By NOHA ELHENNAWY and MOHAMED WAGDY, Associated Press
TAHTA, Egypt (AP) – Two trains crashed on Friday in southern Egypt, killing at least 32 people and injuring 165, officials said in the latest of a series of fatal accidents on the country’s troubled railways.
Someone apparently activated the emergency brake on the passenger train, and it was terminated again by another train, causing two cars to derail and overturn them, Egyptian railway officials said, although Prime Minister Mustafa Maidouli later stated that no reason had been determined. Rail officials said the passenger train was headed for the Mediterranean port of Alexandria, north of Cairo.
The video showed twisted piles of metal, with passengers trapped in dust – some bleeding and others unconscious. The bistanders removed the dead and placed them on a nearby ground.
A passenger was heard shouting on the video, “Help us! People are dying! “A female passenger appeared upside down, squeezed under the seats, and was crying,” Get me out, boy! “
Hezam Seliman, who lives near the tracks and heard about the crash, said he initially thought the train had hit a car. When he arrived at the scene, he said that he had been found dead and injured, among them women and children.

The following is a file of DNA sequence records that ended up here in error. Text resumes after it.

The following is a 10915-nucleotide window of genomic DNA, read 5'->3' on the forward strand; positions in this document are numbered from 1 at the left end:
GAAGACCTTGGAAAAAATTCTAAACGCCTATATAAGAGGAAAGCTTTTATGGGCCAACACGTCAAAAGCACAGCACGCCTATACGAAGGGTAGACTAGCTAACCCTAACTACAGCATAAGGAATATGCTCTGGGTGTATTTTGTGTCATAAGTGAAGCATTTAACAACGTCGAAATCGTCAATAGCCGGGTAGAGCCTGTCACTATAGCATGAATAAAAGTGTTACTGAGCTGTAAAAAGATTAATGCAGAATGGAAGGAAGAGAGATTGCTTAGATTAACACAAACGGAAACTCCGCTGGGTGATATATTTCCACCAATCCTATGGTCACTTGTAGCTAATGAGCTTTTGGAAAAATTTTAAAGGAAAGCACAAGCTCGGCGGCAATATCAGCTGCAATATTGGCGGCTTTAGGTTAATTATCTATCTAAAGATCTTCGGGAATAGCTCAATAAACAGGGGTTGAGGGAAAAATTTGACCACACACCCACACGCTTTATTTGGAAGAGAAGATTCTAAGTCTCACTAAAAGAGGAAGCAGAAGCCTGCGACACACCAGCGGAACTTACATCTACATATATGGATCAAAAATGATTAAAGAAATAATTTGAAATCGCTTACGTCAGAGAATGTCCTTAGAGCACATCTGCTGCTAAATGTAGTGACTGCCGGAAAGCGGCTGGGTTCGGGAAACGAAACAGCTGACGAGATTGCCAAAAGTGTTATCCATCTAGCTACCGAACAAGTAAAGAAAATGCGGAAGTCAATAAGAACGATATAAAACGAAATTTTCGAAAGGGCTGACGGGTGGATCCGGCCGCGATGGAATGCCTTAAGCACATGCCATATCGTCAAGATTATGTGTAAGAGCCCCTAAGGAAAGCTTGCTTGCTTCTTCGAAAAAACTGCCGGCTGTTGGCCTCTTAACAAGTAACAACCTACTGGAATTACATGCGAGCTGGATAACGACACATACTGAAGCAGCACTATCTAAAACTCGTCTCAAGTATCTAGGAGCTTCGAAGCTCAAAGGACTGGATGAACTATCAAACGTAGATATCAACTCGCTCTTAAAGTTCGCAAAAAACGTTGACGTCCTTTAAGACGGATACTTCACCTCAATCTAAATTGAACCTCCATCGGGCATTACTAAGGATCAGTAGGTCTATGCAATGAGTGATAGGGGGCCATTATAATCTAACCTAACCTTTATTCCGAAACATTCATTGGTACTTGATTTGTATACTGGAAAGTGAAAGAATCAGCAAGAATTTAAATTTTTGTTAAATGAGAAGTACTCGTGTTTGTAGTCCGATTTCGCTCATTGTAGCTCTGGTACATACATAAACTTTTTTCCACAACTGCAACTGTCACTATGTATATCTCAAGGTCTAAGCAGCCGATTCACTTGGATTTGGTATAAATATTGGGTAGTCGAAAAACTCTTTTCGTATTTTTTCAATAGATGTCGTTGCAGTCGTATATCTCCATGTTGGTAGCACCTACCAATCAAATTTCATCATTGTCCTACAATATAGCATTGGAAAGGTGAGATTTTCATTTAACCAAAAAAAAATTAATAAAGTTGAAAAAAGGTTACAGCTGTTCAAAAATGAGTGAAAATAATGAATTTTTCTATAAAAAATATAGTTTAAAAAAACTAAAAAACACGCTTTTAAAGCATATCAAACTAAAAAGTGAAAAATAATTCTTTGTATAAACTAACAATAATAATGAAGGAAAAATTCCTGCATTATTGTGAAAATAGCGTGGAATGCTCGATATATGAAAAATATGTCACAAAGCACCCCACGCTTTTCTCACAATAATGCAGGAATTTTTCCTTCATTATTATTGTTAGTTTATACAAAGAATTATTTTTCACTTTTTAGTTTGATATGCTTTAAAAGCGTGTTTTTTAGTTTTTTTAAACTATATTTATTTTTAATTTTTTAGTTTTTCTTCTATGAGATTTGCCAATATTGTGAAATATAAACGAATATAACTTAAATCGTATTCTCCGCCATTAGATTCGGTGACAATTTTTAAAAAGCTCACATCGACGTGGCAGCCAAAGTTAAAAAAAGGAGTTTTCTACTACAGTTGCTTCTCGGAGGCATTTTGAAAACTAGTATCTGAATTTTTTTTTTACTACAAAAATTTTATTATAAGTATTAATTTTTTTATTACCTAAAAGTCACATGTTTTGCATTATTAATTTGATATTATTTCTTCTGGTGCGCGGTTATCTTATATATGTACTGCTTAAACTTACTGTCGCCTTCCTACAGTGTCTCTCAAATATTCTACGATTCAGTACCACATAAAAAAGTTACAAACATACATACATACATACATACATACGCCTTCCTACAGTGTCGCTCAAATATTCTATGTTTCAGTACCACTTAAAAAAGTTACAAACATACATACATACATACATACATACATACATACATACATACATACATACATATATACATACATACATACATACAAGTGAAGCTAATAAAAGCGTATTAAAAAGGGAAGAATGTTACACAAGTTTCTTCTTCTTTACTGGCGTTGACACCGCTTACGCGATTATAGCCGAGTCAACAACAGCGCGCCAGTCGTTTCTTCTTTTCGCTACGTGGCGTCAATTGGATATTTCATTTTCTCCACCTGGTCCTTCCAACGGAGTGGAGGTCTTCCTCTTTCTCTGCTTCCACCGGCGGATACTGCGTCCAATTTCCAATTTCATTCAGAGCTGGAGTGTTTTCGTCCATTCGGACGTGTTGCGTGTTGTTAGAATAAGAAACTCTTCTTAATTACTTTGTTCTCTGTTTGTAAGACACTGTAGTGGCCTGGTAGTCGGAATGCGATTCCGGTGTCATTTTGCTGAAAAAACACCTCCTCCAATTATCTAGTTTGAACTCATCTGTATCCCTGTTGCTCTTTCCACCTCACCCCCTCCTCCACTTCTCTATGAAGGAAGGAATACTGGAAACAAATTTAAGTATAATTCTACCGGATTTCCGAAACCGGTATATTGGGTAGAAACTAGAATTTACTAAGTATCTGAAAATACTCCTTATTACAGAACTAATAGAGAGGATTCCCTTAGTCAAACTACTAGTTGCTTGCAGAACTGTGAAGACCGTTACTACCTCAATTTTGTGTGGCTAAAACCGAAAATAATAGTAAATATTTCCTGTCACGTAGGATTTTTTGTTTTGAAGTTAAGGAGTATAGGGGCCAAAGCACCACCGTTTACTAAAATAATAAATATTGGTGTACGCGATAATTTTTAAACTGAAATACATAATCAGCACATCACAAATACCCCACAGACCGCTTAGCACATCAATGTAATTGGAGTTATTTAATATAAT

“We took the deceased and put the injured in an ambulance,” he said.
Health Minister Hal Zaid said more than 100 ambulances were sent to the scene in Sohag province, about 440 kilometers (270 mi) south, and the injured were taken to four hospitals. The injuries included broken bones, cuts and bruises.
Two planes carrying a total of 52 doctors, mostly surgeons, were sent to Sohag, paired with Madboli at a news conference in the province, who said a military aircraft would bring people in need of special surgery to Cairo.
Chief prosecutor Hamada al-Sawi was at the scene to investigate the accident, he said.
“The railway (railway) service has been neglected for decades and is very old and extremely dangerous,” Maidouli told reporters. “We have spent billions to upgrade the railway, but we still have a long way to go to complete all the necessary tasks.”
The government will pay the equivalent of $ 6,400 as compensation to each family, Madouli said, while the injured will receive between $ 1,280 and $ 2,560, depending on how much they were hurt.
President Abdel-Fattah al-Sisi said he is monitoring the situation and those responsible will receive “a deterrent punishment”.
“The pain that tears our hearts today, but could not make us more determined to end these types of disasters,” he wrote on his Facebook page.
Egypt’s rail system has a history of badly maintained equipment and mismanagement, and official figures said that 1,793 train accidents occurred in 2017.
In 2018, a passenger train derailed near the southern city of Aswan, injuring at least six people and prompting authorities to fire the country’s head of railways. In the same year, El-Sisi said the government needed about 250 billion Egyptian pounds ($ 14.1 billion) to overhaul the rail system. The remark came a day after a passenger train collided with a freight train, killing at least 12 people.
A year ago, two passenger trains collided just outside Alexandria, killing 43. In 2016, at least 51 people were killed when two commuter trains collided near Cairo.
Egypt’s deadliest train accident occurred in 2002, when more than 300 people were killed in a fire on a train going from Cairo to southern Egypt.
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